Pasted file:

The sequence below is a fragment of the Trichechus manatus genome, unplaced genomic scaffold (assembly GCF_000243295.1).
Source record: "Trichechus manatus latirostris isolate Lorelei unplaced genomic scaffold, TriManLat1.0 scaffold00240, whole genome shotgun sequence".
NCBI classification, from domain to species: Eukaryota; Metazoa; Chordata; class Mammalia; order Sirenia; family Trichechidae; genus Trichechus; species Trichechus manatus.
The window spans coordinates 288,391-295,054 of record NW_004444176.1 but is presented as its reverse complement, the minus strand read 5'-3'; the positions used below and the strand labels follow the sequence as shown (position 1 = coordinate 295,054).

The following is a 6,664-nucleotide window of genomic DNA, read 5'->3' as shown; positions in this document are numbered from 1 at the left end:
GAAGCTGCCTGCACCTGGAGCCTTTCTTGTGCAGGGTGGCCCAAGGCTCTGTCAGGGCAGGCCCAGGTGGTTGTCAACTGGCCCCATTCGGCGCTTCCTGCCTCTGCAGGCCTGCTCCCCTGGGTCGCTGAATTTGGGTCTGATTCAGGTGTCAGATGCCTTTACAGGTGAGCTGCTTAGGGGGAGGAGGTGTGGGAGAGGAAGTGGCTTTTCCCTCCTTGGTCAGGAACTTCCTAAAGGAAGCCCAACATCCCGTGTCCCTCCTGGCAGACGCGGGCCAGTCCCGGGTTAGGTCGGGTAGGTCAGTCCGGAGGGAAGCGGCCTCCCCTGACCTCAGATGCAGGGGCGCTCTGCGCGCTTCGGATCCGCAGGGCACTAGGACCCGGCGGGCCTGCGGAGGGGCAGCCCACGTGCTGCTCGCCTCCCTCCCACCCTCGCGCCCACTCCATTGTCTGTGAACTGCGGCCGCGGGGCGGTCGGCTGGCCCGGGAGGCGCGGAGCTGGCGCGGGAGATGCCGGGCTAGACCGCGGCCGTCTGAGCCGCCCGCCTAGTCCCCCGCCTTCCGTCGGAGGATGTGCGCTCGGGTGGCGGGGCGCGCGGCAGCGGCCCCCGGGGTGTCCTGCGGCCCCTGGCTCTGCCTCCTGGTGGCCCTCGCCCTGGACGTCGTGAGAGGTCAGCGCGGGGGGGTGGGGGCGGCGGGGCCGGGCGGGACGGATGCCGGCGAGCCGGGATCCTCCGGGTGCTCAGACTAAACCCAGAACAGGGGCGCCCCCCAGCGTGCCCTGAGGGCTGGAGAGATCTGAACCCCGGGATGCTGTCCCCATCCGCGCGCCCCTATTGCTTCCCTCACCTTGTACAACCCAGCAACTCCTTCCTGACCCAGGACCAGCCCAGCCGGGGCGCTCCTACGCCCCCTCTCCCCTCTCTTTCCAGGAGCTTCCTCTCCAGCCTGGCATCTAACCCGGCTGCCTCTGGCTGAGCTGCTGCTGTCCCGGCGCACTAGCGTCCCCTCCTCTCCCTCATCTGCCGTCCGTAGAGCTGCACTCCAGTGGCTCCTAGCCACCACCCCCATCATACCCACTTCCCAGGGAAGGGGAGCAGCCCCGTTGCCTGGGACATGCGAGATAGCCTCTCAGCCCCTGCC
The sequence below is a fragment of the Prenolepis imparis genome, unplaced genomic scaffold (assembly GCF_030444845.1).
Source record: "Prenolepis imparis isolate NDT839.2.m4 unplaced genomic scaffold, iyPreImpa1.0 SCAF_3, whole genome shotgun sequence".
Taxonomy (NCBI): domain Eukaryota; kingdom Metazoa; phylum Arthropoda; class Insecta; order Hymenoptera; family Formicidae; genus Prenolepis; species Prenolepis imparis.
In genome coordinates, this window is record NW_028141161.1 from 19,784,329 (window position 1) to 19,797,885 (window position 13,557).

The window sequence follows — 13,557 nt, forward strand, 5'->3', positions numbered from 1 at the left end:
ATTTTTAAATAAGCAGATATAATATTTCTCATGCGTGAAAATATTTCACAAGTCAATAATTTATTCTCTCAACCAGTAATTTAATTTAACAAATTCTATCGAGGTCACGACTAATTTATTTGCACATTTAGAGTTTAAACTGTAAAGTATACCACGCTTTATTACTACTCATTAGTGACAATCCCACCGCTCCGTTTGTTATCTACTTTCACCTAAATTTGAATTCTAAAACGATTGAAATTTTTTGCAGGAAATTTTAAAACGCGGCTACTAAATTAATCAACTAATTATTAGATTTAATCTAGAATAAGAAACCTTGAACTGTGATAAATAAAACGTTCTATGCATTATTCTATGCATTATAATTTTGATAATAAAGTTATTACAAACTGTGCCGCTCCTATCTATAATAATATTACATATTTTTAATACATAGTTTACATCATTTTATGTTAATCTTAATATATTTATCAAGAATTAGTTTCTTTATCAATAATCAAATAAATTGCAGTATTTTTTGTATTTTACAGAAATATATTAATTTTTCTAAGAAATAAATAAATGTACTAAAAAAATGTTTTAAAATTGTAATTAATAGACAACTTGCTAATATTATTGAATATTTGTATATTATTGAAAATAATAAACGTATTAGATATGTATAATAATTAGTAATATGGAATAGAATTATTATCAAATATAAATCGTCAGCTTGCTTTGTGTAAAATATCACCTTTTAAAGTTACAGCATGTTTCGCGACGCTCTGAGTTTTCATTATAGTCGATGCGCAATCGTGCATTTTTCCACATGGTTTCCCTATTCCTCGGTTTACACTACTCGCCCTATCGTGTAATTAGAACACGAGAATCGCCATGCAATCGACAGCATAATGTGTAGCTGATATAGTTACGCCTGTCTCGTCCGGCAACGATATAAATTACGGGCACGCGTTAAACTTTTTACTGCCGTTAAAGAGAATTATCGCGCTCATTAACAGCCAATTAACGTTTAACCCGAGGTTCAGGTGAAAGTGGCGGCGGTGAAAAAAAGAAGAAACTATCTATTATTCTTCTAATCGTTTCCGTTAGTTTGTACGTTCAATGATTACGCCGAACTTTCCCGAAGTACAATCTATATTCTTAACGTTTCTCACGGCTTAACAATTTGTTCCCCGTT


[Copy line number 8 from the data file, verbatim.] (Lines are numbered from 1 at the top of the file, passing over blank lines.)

Source record: "Prenolepis imparis isolate NDT839.2.m4 unplaced genomic scaffold, iyPreImpa1.0 SCAF_3, whole genome shotgun sequence".